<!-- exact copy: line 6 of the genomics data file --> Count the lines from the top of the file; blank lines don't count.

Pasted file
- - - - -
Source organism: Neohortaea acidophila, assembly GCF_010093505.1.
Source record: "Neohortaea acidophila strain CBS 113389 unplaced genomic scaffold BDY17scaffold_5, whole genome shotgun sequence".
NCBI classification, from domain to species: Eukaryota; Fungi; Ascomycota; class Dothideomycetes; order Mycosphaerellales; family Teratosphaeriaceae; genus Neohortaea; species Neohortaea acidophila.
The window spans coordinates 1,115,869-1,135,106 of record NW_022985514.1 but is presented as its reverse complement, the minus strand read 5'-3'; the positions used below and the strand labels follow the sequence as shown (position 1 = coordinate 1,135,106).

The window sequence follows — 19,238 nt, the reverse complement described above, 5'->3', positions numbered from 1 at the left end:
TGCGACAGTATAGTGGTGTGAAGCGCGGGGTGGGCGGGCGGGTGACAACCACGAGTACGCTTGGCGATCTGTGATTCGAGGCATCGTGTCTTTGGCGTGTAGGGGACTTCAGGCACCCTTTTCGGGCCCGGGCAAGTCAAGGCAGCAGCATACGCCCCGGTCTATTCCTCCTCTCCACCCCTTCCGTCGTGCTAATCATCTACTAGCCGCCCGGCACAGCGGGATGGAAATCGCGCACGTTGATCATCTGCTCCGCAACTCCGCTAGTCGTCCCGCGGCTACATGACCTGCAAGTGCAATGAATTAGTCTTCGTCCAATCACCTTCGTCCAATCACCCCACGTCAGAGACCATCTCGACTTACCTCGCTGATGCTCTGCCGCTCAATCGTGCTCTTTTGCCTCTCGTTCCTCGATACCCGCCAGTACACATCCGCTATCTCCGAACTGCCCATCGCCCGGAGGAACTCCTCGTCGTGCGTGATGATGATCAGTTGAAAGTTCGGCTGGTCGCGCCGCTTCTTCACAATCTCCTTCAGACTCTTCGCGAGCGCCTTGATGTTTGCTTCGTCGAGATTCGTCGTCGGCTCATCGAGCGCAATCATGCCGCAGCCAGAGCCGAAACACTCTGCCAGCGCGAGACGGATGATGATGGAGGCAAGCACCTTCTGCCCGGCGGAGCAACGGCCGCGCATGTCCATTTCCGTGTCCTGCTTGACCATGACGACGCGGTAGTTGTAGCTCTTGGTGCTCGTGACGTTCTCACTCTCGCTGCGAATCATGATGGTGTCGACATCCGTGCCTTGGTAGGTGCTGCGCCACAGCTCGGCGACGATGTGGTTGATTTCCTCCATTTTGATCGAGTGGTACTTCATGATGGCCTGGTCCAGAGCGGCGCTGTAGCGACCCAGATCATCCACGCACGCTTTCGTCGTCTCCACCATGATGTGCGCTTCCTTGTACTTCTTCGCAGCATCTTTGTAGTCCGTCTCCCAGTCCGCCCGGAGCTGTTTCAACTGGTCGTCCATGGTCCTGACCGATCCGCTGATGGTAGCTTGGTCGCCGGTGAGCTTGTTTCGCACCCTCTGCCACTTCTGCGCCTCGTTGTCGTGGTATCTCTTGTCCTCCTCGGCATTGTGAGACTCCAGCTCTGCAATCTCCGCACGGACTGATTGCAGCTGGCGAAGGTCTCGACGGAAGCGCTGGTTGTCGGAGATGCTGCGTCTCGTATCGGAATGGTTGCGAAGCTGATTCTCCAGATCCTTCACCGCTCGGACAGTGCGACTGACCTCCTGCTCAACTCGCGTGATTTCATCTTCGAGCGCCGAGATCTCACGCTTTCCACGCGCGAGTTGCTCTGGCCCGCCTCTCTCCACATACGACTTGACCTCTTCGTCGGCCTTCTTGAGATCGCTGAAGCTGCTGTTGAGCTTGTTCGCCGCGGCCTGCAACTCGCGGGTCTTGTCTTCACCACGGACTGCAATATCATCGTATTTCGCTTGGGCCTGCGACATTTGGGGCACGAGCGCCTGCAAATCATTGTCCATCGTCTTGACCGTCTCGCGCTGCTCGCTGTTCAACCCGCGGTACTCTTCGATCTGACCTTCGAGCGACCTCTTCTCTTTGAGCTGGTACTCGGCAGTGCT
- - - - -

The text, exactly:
TGCGACAGTATAGTGGTGTGAAGCGCGGGGTGGGCGGGCGGGTGACAACCACGAGTACGCTTGGCGATCTGTGATTCGAGGCATCGTGTCTTTGGCGTGTAGGGGACTTCAGGCACCCTTTTCGGGCCCGGGCAAGTCAAGGCAGCAGCATACGCCCCGGTCTATTCCTCCTCTCCACCCCTTCCGTCGTGCTAATCATCTACTAGCCGCCCGGCACAGCGGGATGGAAATCGCGCACGTTGATCATCTGCTCCGCAACTCCGCTAGTCGTCCCGCGGCTACATGACCTGCAAGTGCAATGAATTAGTCTTCGTCCAATCACCTTCGTCCAATCACCCCACGTCAGAGACCATCTCGACTTACCTCGCTGATGCTCTGCCGCTCAATCGTGCTCTTTTGCCTCTCGTTCCTCGATACCCGCCAGTACACATCCGCTATCTCCGAACTGCCCATCGCCCGGAGGAACTCCTCGTCGTGCGTGATGATGATCAGTTGAAAGTTCGGCTGGTCGCGCCGCTTCTTCACAATCTCCTTCAGACTCTTCGCGAGCGCCTTGATGTTTGCTTCGTCGAGATTCGTCGTCGGCTCATCGAGCGCAATCATGCCGCAGCCAGAGCCGAAACACTCTGCCAGCGCGAGACGGATGATGATGGAGGCAAGCACCTTCTGCCCGGCGGAGCAACGGCCGCGCATGTCCATTTCCGTGTCCTGCTTGACCATGACGACGCGGTAGTTGTAGCTCTTGGTGCTCGTGACGTTCTCACTCTCGCTGCGAATCATGATGGTGTCGACATCCGTGCCTTGGTAGGTGCTGCGCCACAGCTCGGCGACGATGTGGTTGATTTCCTCCATTTTGATCGAGTGGTACTTCATGATGGCCTGGTCCAGAGCGGCGCTGTAGCGACCCAGATCATCCACGCACGCTTTCGTCGTCTCCACCATGATGTGCGCTTCCTTGTACTTCTTCGCAGCATCTTTGTAGTCCGTCTCCCAGTCCGCCCGGAGCTGTTTCAACTGGTCGTCCATGGTCCTGACCGATCCGCTGATGGTAGCTTGGTCGCCGGTGAGCTTGTTTCGCACCCTCTGCCACTTCTGCGCCTCGTTGTCGTGGTATCTCTTGTCCTCCTCGGCATTGTGAGACTCCAGCTCTGCAATCTCCGCACGGACTGATTGCAGCTGGCGAAGGTCTCGACGGAAGCGCTGGTTGTCGGAGATGCTGCGTCTCGTATCGGAATGGTTGCGAAGCTGATTCTCCAGATCCTTCACCGCTCGGACAGTGCGACTGACCTCCTGCTCAACTCGCGTGATTTCATCTTCGAGCGCCGAGATCTCACGCTTTCCACGCGCGAGTTGCTCTGGCCCGCCTCTCTCCACATACGACTTGACCTCTTCGTCGGCCTTCTTGAGATCGCTGAAGCTGCTGTTGAGCTTGTTCGCCGCGGCCTGCAACTCGCGGGTCTTGTCTTCACCACGGACTGCAATATCATCGTATTTCGCTTGGGCCTGCGACATTTGGGGCACGAGCGCCTGCAAATCATTGTCCATCGTCTTGACCGTCTCGCGCTGCTCGCTGTTCAACCCGCGGTACTCTTCGATCTGACCTTCGAGCGACCTCTTCTCTTTGAGCTGGTACTCGGCAGTGCT